It didn’t stay close for long, as Smaron won it in just nine hands. On the final hand, Gill limped with T-8, Smaron raised to 350,000 with K-J of clubs, and Gill decided it was time to move all-in for his remaining 2.615 million chips. Smaron thought about it, but finally decided to call (obviously, or else this wouldn’t be the final hand). The flop was great for Smaron without actually giving him a hand – Q-A-9 with two clubs, giving him a royal flush draw. The next two cards did nothing for either player and Smaron won with his King-high.

Smaron, an accomplished online poker player, now has more than $ 1.2 million in live tournament earnings. This was his first major main event title, though he did win the 2015 European Poker Tour Prague High Roller for about half of his total earnings, $ 654,302.

2017 PokerStars Championship Panama Main Event – Final Table Results

1.    Kenneth Smaron – $ 293,860
2.    Harpreet Gill – $ 217,860
3.    Denis Timofeev – $ 161,340
4.    Jonathan Abdellatif – $ 119,480
5.    Robin Luca Wozniczek – $ 88,480
6.    Anthony Diotte – $ 65,520

Poker News Daily

2017 PokerStars Championship Panama Day 4: Denis Timofeev Takes Lead as Final Table is Set

 2017 PokerStars Championship Panama Day 4: Denis Timofeev Takes Lead as Final Table is Set

After five days of battle at the Solis Hotel, Spa and Casino in Panama City, the final six men have been determined for the second-ever stop on the PokerStars Championship circuit in Panama. When the final table plays out on Monday, Russia’s Denis Timofeev will continue at the helm as he did on Day 4, but he’ll be sitting atop a 3.905 million chip stack for the penultimate battle.

12 men came back on Sunday with the task of setting the final table for the tournament. Timofeev, as previously stated, was in the lead with slightly more than two millino chips and there were some notable names in the pack behind him. Of particular interest was 2015 GPI Player of the Year Byron Kaverman, who was in third place with 1.236 million in chips, and the man who was the chip leader through the first two days of the tournament, Igor Yaroshevskyy. Yaroshevskyy was on the short stack with 422,000 in chips, however, and needed to make an early move to get back to viability.

It would take less than two hours for the players to eliminate three men and set the unofficial final table. Yaroshevskyy was the man who would earn that dubious honor, pushing all in after Kenneth Smaron put out a raise and Harpreet Gill made the call. Smaron immediately made the call and, after Gill sheepishly showed a A-2 as he mucked, Smaron showed Big Slick. Yaroshevskyy was beaten by a pip, holding Big Chick, but the flop had a sense of humor in coming down K-Q-3. Unfortunately for Yaroshevskyy, he couldn’t find another Queen to best Smaron and headed to the rail in tenth place ($ 27,260) and Smaron took over the lead.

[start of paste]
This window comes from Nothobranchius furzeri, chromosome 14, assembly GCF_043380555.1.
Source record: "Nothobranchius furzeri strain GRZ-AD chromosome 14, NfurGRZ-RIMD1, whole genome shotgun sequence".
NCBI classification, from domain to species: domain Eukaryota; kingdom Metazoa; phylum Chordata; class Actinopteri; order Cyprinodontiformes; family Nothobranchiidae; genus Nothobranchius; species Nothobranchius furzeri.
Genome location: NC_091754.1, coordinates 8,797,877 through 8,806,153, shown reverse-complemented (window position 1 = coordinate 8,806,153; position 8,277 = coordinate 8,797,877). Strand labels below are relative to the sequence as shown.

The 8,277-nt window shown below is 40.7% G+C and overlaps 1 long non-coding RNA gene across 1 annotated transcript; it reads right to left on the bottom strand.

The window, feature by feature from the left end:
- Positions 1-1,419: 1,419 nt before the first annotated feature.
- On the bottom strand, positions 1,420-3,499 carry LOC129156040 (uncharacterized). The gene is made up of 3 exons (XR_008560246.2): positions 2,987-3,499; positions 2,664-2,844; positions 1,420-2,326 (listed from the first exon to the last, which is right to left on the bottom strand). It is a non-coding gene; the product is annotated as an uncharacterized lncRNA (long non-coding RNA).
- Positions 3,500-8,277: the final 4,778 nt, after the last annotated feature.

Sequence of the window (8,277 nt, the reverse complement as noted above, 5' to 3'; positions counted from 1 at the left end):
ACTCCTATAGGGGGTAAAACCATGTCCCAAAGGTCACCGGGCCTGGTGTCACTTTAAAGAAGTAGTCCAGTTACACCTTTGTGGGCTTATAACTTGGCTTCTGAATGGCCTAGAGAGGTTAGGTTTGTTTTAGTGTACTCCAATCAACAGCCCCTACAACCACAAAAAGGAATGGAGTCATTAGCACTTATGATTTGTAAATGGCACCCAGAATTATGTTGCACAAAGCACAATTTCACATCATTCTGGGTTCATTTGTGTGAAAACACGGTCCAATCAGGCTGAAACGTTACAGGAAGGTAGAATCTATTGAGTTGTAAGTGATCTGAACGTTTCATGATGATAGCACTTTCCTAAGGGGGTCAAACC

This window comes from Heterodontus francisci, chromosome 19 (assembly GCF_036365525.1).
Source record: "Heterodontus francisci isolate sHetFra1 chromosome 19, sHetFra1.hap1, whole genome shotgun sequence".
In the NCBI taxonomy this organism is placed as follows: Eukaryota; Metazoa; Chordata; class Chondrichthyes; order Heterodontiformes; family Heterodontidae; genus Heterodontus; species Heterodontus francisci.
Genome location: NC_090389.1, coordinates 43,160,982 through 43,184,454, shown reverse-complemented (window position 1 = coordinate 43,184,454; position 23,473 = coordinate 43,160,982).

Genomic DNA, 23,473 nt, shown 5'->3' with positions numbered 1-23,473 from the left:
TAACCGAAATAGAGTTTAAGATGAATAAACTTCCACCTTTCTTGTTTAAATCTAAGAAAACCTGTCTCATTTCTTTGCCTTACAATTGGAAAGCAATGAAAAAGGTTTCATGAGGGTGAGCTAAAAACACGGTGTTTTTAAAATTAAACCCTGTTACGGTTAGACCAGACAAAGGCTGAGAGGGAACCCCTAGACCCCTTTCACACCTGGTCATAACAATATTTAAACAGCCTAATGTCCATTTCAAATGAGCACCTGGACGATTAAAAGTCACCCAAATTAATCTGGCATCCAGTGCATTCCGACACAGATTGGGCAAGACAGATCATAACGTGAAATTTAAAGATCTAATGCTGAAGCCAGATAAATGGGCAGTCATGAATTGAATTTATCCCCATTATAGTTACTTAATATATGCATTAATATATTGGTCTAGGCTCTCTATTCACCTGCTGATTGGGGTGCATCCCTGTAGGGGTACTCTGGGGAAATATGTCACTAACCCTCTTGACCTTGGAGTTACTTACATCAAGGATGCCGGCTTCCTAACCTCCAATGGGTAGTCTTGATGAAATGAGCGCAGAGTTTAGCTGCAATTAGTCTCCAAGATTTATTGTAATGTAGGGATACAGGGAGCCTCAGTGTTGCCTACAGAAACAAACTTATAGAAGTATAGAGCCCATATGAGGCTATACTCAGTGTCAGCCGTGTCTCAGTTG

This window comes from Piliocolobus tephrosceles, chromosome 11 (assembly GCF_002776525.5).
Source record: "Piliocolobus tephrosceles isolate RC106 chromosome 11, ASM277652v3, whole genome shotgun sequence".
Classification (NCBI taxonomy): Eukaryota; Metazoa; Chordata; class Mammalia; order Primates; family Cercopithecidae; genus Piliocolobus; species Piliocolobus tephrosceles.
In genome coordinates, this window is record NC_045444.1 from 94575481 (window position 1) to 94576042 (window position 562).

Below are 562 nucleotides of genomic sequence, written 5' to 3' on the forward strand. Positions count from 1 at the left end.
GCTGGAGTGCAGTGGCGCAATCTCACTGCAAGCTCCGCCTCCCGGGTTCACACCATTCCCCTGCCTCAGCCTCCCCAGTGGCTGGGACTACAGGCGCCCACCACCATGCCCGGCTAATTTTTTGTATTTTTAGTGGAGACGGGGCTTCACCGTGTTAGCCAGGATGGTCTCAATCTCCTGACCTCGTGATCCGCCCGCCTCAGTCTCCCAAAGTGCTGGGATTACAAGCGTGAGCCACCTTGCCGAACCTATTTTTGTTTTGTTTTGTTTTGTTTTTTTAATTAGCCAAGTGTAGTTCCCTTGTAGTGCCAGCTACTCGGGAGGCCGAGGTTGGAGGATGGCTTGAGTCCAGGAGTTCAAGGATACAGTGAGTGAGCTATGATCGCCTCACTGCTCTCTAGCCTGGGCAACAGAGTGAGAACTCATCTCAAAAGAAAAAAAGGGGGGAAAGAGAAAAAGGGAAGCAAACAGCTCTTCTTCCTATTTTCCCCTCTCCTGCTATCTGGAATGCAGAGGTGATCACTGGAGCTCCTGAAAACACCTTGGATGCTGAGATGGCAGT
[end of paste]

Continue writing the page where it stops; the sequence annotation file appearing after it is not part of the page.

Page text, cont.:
Now with nine men on the redrawn unofficial final table, Timofeev and Kaverman were seated with Kaverman on Timofeev’s immediate left. Although he was out of position to a tough player, the duo didn’t tangle much. Instead, Timofeev took out his aggression on other members of the table. He forced Jonathan Abdellatif to lay a hand down and slowly saw his chip stack inch upwards. As Level 22 began in the tournament (10K/20K with a 3K ante), Timofeev was slightly behind Smaron while Kaverman was having difficulties.

Kaverman never got anything started once play reached the final table, getting his final chips in against Smaron with K-J against Smaron’s pocket treys. A monochrome 6 3 8 flop left Kaverman looking for something that would provide a split pot, but that wouldn’t come when a Queen came on the turn. Once the irrelevant river was dealt (a second Queen), Kaverman was ousted in eighth place and Smaron’s chip lead got bigger.

With one player left to the close of business for the night, play tightened up considerably until one stunning hand between Smaron and Timofeev. On a 9-2-8-4-J board and with 935,000 in the pot, Timofeev pondered his action before checking to the chip leader, normally not a recommended action. Smaron played his position, moving all in against Timofeev, who this time went deep into the tank. After a five minute reconstruction in his mind, Timofeev made the call and saw Smaron had 10-8 for a flopped middle pair. Letting off a relieved sigh, Timofeev showed a J-7 for the rivered top pair and took down the 3.29 million chip pot.

The very next hand, Timofeev stayed active in pushing a bet off the button. James Salmon three bet his stack out of the big blind and, completely unlike his hand with Smaron, Timofeev immediately made the call. His A-10 might have been on the lower end of the call spectrum, but it was the correct move as Salmon only mustered an A-2 for battle. A flopped ten all but ended the proceedings and, after a trey and a four came on the turn and river, Salmon was out in seventh and Timofeev was off to Monday’s final table with the chip lead.

1. Denis Timofeev, 3.095 million
2. Robin Wozniczek, 2.87 million
3. Kenneth Smaron, 1.855 million
4. Jonathan Abdellatif, 1.155 million
5. Harpreet Gill, 735,000
6. Anthony Diotte, 465,000

Play will resume in Panama City at noon on Monday, with the first-ever champion of the PokerStars Championship Panama taking home $ 293,860 for their efforts.

Poker News Daily